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Berliner Weisse is not a very common style, but we've had the opportunity to enjoy a number of them, both in Germany and in the U.S., both commercial beers and homebrews. Two of our all time favorites were a Strawberry Berliner Weisse at Dieu Du Ciel brewpub many years ago, and one we helped brew in the the Brooklyn backyard of our beer pal Bill "Salty Dog" Coleman ages ago. I think that's when he coined the name Brooklyner Weisse well in advance of another better known brewery from that borough!
Westbrook's 4% a.b.v. version of the style was assertively tart, refreshingly sour, and brightly effervescent, with ticklish, prickly carbonation. It poured out with a rich white foamy head that dissolved quickly into the beer, leaving only a meager residual head. Its color was a medium straw hue, expectedly hazy.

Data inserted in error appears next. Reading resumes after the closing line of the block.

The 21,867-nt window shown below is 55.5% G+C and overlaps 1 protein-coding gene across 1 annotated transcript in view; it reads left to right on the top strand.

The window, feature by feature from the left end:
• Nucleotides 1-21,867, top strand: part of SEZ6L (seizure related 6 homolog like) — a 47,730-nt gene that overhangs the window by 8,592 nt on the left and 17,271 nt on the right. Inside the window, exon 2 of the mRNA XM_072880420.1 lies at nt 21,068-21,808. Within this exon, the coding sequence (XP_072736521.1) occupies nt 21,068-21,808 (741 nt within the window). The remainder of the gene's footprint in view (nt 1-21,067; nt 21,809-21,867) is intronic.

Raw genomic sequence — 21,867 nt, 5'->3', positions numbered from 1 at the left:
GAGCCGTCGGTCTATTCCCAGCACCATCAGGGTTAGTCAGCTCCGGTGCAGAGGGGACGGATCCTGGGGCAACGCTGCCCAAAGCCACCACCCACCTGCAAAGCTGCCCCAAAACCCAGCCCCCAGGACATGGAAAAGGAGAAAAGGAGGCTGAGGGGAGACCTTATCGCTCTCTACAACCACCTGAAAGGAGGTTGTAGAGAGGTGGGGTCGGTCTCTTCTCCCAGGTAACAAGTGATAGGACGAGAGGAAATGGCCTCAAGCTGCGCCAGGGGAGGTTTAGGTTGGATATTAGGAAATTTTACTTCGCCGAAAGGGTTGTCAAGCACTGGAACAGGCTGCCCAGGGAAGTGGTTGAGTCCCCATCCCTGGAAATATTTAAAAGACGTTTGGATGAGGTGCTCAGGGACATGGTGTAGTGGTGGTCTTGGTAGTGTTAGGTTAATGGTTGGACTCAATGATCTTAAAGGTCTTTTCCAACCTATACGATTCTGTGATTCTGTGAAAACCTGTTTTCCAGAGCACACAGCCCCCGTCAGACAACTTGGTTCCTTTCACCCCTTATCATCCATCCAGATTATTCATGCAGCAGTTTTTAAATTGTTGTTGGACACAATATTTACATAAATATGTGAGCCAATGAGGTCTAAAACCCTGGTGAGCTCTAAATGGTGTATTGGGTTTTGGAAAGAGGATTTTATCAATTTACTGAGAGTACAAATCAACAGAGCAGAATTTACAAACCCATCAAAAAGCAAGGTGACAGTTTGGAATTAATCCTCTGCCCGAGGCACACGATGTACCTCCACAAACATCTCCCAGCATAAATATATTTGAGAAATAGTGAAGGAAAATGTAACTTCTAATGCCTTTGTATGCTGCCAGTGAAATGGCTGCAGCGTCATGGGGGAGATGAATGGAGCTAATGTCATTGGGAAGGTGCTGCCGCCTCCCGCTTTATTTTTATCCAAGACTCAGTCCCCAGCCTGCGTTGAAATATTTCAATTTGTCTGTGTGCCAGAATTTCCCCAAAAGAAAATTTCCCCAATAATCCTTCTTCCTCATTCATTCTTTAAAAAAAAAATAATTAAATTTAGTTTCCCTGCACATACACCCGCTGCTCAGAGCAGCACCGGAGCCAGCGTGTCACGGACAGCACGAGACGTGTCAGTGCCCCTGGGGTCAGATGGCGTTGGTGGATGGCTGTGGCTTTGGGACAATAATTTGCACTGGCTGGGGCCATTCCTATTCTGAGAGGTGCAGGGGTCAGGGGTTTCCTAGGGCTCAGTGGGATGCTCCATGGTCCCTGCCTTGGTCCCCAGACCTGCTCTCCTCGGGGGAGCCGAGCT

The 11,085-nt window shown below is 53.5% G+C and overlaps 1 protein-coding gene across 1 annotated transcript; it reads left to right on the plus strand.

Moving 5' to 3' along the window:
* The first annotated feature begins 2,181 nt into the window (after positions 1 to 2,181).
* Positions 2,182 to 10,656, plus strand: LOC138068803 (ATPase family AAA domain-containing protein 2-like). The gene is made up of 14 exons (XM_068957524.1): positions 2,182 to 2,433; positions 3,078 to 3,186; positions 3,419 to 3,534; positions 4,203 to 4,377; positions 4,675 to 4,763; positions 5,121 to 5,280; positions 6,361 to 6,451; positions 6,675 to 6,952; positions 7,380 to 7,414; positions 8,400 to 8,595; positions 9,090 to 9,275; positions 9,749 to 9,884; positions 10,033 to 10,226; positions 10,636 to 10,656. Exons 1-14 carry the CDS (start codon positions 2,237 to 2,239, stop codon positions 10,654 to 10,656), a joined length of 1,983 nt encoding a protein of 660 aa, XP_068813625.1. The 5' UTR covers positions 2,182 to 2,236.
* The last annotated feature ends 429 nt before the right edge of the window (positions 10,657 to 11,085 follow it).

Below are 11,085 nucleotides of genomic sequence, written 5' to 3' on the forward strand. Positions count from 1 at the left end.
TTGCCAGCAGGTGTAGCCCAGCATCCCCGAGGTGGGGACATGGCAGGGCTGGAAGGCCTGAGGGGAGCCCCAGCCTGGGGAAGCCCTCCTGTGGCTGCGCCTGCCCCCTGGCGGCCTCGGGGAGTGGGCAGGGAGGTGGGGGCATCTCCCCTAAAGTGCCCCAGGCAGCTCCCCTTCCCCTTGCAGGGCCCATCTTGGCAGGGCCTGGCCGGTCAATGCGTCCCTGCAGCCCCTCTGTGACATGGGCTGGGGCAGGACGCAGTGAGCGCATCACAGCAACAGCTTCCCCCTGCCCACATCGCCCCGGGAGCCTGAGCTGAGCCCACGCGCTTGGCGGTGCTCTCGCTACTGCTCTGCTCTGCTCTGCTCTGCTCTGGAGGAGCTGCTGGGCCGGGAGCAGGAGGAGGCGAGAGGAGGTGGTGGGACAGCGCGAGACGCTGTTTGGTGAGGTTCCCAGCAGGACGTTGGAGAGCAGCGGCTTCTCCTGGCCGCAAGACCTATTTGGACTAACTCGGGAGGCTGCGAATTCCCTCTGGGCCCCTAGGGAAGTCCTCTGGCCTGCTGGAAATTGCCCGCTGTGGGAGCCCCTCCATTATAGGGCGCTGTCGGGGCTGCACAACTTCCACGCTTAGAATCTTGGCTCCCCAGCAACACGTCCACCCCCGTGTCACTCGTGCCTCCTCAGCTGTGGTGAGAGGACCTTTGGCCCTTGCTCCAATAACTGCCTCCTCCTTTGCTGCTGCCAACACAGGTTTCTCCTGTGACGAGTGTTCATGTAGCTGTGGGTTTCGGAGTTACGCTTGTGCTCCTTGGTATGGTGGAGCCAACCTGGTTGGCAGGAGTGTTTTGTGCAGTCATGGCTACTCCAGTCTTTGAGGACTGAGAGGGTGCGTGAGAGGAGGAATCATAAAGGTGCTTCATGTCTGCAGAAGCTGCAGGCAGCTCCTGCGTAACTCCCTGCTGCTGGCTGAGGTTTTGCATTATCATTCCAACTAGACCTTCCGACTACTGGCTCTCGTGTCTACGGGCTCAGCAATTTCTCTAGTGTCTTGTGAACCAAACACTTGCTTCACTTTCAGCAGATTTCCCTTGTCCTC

Weisse Weisse had a slight lactic note in the nose, with a hint of fruitiness and a slight cider quality, with some wheat malt notes as well. The flavor achieved a level of sourness that was deliciously balanced, melding with the somewhat cereal-like wheat malt flavor, and only a hint of hop flavor and bitterness, if that. This will definitely be found in our fridge on a regular basis once we enter that long stretch of 80+ degree weather known as summer in the city!
A difficult style to master, Berliner Weisse is at once both mild in all beer characteristics and tart/sour. Berliner Weisse is made with wheat malt (about 50% of the mash), and the wort is never brought to a boil. Since the bittering agents in hops aren't fully activated in sub-boiling temperatures, there are other ways one can get some bitterness out of the hops: one is to add hops to the mash -- useful when doing a decoction mash; another is to add the hops in a separate boil kettle, used when doing an infusion mash.
The sourness in the beer comes from lactic acid. Lactic bacteria is generally among the wild organisms naturally existing on the grain husks. Since the wort isn't boiled, many of those organisms (bacteria and wild yeast) can survive the brewing process, and, thus, figure into the fermentation, and can radically influence the characteristics of the beer. Berliner Weisse is not entirely spontaneously fermented, like lambic -- ale yeast is pitched into the cooled wort to ferment the beer, though it may be competing with some wild cousins.